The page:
An astonishing memoir of survival from Yeonmi Park who defected from North Korea with her mother when she was 13 to begin a new life in South Korea. She now lives in USA, where she is an author and human rights campaigner who continues to fight for change in the country of her birth.
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IN ORDER TO LIVE: A North Korean Girl's Journey to Freedom
BY YEONMI PARK
“my mother told me not to whisper because even the birds and mice could hear me”
Yeonmi Park was 13 when she defected from North Korea, first escaping across the border into China and from there to begin a new life in South Korea. She now lives in USA, where she is an author and human rights campaigner who continues to fight for change in the country of her birth. Aged 21, she wrote her memoir ‘In Order to Live: A North Korean Girl’s Journey to Freedom’ which documents her remarkable journey from this dictatorship regime.
As a young girl, Yeonmi lived in Hyesan, a North Korean city on the border with China, with her parents and elder sister Eunmi. During her early years, both Yeonmi’s parents had good jobs by North Korean standards, yet they were still very poor and always starving, so their father smuggled goods across the border from China, selling them illegally on the black market to supplement their income. When the economy in North Korea collapses in the 1990s and famine ensues, the state clamps down on such activity and her father, Park Jin Sik, is first sent to a labour camp and later imprisoned causing the family’s position and wealth to spiral to the lowest levels.
During this time, Yeonmi describes the oppression and suffering, always starving. What is particularly poignant to note, is that because they are continually fed lies, they were never able to practise critical thinking. The only love North Koreans knew was for their ‘Dear Leader’ who was their almighty God and whom they believed was suffering and starving like all North Koreans were. With a sub-standard education, it was impossible to comprehend that the hardship they were experiencing wasn’t normal. The situation becomes so desperate for the family that Yeonmi’s mother is forced to leave both her daughters alone in their tiny apartment for days on end with barely any food and no light. Yeonmi’s account of this time is harrowing and hard to imagine.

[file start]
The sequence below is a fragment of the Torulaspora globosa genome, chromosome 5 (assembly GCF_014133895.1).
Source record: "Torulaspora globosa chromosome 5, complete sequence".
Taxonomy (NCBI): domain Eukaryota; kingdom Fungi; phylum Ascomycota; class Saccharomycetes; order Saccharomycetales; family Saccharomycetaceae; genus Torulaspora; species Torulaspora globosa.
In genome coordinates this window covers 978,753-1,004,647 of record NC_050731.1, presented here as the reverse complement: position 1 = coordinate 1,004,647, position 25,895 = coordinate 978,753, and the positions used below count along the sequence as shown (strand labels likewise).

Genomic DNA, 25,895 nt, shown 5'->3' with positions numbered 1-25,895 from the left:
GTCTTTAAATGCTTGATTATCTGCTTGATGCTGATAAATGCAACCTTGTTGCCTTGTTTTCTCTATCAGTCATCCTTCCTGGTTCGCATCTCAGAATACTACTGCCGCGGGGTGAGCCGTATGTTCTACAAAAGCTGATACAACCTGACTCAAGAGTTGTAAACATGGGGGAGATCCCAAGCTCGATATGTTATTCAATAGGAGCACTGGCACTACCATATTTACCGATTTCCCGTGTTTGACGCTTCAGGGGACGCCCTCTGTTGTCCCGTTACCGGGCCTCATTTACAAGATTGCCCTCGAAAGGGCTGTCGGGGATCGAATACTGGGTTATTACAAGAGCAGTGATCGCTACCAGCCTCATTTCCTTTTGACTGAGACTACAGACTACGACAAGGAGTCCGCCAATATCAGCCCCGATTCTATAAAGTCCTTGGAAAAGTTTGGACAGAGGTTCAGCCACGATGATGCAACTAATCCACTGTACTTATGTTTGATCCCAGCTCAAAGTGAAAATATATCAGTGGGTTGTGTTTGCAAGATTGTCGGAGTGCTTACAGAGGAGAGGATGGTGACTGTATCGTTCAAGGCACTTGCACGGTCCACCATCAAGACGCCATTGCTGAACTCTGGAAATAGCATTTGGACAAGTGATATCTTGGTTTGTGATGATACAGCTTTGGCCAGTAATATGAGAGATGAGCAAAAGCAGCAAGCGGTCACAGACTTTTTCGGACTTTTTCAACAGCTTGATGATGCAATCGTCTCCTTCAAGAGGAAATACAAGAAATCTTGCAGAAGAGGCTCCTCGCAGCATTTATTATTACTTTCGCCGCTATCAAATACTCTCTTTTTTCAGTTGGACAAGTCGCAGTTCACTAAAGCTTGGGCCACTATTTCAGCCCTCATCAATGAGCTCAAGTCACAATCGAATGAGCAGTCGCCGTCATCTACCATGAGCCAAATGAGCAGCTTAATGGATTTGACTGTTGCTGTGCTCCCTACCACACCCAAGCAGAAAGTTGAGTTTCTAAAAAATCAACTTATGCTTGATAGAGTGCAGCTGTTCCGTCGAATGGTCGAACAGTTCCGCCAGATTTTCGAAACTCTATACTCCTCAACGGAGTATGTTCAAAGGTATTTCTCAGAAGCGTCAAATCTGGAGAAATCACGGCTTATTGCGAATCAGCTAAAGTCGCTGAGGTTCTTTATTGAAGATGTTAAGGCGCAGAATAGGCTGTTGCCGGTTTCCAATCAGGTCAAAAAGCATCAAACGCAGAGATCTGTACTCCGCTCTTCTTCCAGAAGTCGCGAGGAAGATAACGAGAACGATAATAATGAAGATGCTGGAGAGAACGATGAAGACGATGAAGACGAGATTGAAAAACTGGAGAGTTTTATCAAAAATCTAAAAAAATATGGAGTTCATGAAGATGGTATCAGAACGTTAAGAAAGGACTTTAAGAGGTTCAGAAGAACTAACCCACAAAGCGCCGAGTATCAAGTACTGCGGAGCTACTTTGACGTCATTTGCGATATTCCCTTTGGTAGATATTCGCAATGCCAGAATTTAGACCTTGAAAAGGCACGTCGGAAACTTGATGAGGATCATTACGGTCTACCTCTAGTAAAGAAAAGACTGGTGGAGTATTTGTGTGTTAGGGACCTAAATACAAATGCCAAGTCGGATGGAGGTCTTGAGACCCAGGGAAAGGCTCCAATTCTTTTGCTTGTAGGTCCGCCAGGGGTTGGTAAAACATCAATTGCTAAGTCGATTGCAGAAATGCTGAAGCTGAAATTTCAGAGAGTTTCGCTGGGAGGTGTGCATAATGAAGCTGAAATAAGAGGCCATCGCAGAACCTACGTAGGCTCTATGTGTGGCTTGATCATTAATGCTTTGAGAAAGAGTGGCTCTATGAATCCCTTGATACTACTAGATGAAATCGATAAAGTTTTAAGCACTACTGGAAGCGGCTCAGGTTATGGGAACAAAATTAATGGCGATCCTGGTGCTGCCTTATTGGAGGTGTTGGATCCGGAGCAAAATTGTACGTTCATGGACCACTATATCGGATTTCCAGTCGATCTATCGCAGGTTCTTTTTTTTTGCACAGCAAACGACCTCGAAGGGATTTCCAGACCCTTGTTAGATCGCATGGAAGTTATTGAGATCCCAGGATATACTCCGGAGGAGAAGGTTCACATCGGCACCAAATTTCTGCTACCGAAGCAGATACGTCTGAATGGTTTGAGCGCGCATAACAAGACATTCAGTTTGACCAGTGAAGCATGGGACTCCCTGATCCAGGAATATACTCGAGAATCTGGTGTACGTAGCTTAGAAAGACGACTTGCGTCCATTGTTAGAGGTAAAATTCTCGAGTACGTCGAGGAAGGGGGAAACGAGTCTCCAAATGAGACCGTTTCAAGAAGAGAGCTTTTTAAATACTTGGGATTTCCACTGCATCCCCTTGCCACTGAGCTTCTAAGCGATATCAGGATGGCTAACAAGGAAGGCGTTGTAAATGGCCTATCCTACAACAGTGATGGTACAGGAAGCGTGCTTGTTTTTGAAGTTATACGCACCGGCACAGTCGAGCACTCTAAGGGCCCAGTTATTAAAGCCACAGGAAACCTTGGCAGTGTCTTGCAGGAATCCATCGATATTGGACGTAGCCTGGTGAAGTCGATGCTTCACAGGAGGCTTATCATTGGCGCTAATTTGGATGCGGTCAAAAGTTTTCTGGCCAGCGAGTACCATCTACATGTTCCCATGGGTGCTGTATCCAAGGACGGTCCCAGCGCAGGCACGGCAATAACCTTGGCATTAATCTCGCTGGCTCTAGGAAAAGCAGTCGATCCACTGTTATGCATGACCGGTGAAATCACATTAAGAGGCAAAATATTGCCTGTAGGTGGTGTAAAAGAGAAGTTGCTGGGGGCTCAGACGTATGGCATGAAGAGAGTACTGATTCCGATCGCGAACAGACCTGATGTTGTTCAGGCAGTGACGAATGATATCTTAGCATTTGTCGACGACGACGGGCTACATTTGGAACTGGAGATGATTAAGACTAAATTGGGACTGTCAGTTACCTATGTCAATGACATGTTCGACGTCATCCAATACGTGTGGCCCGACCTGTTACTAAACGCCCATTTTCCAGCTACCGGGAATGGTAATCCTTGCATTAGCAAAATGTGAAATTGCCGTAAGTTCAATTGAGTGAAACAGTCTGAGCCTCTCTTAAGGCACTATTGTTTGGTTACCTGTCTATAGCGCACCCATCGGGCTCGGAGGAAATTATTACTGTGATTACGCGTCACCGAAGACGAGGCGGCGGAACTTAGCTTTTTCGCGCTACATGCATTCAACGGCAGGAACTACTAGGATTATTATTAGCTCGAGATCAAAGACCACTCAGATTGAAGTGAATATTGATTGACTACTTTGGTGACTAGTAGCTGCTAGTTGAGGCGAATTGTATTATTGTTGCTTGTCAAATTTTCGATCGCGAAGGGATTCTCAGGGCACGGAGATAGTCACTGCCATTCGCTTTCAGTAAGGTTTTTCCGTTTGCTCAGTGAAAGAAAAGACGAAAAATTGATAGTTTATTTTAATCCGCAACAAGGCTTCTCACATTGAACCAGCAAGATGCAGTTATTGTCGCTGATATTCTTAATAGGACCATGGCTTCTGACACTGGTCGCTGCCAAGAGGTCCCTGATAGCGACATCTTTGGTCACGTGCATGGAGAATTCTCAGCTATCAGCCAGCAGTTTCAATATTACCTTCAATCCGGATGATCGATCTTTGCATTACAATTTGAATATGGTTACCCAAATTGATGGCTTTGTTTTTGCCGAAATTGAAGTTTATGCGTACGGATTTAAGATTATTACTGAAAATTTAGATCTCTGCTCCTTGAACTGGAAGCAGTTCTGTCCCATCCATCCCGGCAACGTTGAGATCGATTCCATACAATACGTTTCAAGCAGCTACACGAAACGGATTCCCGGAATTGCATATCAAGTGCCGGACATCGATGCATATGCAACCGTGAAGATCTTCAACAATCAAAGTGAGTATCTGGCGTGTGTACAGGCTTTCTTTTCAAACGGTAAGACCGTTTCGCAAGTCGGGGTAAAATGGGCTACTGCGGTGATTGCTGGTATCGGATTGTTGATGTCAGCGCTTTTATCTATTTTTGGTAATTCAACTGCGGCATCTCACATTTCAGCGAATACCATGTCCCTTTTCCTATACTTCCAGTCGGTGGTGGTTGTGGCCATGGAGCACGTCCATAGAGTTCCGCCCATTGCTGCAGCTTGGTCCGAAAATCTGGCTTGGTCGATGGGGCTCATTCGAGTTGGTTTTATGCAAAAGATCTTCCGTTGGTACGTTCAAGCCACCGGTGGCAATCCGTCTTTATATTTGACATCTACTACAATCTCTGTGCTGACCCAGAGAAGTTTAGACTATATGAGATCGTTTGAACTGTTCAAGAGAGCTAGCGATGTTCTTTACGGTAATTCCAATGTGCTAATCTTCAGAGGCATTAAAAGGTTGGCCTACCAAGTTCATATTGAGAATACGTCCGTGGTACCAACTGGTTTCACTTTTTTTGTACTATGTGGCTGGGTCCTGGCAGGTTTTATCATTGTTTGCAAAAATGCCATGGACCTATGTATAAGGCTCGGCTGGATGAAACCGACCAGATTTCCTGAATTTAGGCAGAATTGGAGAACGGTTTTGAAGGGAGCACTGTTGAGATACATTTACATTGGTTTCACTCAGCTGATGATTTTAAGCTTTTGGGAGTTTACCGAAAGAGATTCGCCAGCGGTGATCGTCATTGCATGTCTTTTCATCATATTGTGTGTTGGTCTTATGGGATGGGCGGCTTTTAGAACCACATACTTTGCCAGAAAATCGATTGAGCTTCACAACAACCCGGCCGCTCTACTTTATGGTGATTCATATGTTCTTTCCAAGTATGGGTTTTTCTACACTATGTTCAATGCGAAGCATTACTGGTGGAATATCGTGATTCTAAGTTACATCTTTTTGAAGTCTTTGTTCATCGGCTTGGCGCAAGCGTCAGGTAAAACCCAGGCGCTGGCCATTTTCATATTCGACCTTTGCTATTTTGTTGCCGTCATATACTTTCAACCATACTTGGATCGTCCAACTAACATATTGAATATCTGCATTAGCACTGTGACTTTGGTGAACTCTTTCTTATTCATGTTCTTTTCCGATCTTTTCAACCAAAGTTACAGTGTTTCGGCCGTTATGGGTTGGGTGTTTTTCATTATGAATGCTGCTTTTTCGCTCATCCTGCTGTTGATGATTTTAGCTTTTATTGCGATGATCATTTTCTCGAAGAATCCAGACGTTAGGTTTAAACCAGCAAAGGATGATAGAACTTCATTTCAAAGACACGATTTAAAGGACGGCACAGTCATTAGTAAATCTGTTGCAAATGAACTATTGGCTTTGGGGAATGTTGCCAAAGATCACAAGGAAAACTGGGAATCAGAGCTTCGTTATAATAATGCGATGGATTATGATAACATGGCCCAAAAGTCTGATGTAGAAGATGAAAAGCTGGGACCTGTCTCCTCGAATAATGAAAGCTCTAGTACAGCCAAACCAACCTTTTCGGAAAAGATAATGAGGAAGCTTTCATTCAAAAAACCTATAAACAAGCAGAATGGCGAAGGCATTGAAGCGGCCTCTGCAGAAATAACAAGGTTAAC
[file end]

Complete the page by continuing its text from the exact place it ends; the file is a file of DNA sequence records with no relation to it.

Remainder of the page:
By 2007 the situation reaches tipping point and with their father still in prison, the rest of the family make the monumental decision to try to flee to North Korea across the river into China. Eunmi is 16 and Yoenmi is 13. Living on the border, the family could see the bright lights of China at night and perhaps this was what allowed them to imagine a life beyond their own. The consequences of this choice are far-reaching. Apart from the unimaginable risk of what will happen to them if they are caught, for anyone who defected, the rest of the family left behind in North Korea were made to suffer. Eunmi leaves first, unexpectedly and with no warning. It is left to Yeonmi and her mother to take this highly risky journey together. Yeonmi has been very ill and so is already extremely weak when they finally escape. They soon discover life in China is not the golden ticket they thought it would be. They are at the mercy of human traffickers. She later says that it was the humiliation of this trafficking that held her back from telling her story and some of it is distressing to read.
Finally, Yeonmi and her mother take a further dangerous decision to flee China to get to South Korea, where they know they will be welcomed and safe but if they are caught trying to escape, that they will be killed. After much preparation and under the guise of a Christian Missionary group led by a South Korean pastor, they are guided to make the treacherous walk miles across the Gobi desert in freezing temperatures from China to Mongolia where they will be sent to South Korea. The final section of the book follows Yeonmi and her mother trying to adapt to a totally different kind of life and freedom in South Korea together with the continued search for Eunmi.
This is an astonishing memoir of survival and determination. Den tip – it is worth viewing one of the talks Park has given to hear some of the stories and what her life was like first hand.